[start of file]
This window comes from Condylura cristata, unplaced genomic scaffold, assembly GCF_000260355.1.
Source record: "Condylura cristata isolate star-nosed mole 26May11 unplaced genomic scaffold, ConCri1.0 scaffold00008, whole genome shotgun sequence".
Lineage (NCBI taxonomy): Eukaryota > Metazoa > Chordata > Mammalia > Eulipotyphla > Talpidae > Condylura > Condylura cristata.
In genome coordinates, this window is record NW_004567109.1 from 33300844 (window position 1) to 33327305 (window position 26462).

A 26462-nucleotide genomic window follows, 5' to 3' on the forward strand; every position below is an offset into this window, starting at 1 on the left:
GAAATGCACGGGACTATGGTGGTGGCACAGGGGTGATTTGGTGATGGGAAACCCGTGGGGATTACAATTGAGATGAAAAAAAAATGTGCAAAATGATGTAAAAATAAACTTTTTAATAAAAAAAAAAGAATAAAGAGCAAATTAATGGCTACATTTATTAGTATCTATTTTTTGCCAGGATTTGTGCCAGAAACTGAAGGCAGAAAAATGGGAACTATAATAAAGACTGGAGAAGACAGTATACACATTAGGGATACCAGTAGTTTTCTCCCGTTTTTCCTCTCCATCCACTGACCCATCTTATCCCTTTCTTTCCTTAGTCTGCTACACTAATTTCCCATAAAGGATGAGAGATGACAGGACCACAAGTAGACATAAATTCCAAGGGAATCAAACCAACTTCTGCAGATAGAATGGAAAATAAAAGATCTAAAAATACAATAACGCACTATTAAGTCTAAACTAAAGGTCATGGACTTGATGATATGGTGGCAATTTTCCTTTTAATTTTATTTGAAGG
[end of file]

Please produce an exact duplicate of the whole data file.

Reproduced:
This window comes from Condylura cristata, unplaced genomic scaffold, assembly GCF_000260355.1.
Source record: "Condylura cristata isolate star-nosed mole 26May11 unplaced genomic scaffold, ConCri1.0 scaffold00008, whole genome shotgun sequence".
Lineage (NCBI taxonomy): Eukaryota > Metazoa > Chordata > Mammalia > Eulipotyphla > Talpidae > Condylura > Condylura cristata.
In genome coordinates, this window is record NW_004567109.1 from 33300844 (window position 1) to 33327305 (window position 26462).

A 26462-nucleotide genomic window follows, 5' to 3' on the forward strand; every position below is an offset into this window, starting at 1 on the left:
GAAATGCACGGGACTATGGTGGTGGCACAGGGGTGATTTGGTGATGGGAAACCCGTGGGGATTACAATTGAGATGAAAAAAAAATGTGCAAAATGATGTAAAAATAAACTTTTTAATAAAAAAAAAAGAATAAAGAGCAAATTAATGGCTACATTTATTAGTATCTATTTTTTGCCAGGATTTGTGCCAGAAACTGAAGGCAGAAAAATGGGAACTATAATAAAGACTGGAGAAGACAGTATACACATTAGGGATACCAGTAGTTTTCTCCCGTTTTTCCTCTCCATCCACTGACCCATCTTATCCCTTTCTTTCCTTAGTCTGCTACACTAATTTCCCATAAAGGATGAGAGATGACAGGACCACAAGTAGACATAAATTCCAAGGGAATCAAACCAACTTCTGCAGATAGAATGGAAAATAAAAGATCTAAAAATACAATAACGCACTATTAAGTCTAAACTAAAGGTCATGGACTTGATGATATGGTGGCAATTTTCCTTTTAATTTTATTTGAAGG